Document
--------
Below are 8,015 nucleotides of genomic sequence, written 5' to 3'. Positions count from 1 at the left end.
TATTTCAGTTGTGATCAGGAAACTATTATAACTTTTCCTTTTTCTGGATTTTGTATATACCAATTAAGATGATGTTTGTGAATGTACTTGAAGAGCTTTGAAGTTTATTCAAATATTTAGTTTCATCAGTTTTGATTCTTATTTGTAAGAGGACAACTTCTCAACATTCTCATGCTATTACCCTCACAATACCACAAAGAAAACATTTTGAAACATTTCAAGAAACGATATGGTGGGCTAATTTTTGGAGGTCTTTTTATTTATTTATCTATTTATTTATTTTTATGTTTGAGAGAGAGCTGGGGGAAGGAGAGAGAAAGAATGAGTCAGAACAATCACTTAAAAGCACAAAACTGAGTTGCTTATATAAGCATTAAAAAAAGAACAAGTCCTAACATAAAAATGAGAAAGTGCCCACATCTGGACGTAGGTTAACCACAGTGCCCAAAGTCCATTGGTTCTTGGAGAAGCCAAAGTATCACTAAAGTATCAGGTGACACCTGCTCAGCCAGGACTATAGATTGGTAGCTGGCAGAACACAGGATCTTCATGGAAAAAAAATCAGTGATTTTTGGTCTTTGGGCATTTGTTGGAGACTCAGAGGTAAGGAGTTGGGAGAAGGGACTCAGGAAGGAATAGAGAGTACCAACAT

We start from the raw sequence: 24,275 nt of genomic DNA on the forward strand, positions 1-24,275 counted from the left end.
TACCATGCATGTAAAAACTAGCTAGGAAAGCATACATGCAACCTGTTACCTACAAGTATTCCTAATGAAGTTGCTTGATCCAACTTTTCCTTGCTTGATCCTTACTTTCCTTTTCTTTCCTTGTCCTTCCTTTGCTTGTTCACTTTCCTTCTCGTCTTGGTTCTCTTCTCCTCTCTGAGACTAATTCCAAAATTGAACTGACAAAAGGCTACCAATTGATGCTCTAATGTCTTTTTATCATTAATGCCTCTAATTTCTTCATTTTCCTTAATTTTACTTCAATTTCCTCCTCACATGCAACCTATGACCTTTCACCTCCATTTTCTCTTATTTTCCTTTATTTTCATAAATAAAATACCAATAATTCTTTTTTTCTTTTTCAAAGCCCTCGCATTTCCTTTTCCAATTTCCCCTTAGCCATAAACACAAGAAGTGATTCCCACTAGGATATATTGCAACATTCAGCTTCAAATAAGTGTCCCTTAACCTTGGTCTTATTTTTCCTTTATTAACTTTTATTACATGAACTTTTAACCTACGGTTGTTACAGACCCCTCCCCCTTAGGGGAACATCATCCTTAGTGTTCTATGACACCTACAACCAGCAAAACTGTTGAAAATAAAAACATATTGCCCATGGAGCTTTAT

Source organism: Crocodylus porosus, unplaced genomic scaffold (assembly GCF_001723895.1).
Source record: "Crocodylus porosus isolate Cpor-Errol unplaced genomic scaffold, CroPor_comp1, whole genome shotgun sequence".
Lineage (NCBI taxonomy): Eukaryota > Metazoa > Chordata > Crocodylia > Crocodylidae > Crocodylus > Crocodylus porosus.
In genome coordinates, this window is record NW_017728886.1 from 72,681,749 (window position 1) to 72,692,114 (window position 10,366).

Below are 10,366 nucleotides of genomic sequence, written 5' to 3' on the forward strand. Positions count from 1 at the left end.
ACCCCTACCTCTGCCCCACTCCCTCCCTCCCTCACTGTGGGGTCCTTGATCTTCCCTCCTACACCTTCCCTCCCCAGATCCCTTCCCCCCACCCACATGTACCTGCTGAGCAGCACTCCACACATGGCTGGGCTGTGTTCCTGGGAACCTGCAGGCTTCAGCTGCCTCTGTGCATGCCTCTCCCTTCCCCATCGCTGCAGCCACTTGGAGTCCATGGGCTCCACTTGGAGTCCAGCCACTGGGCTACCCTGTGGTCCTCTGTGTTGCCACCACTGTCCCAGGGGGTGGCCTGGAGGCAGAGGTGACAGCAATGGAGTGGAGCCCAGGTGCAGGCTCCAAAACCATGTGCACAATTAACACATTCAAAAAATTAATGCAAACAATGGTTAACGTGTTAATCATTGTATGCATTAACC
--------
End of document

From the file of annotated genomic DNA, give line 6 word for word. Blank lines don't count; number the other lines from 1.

Source record: "Crocodylus porosus isolate Cpor-Errol unplaced genomic scaffold, CroPor_comp1, whole genome shotgun sequence".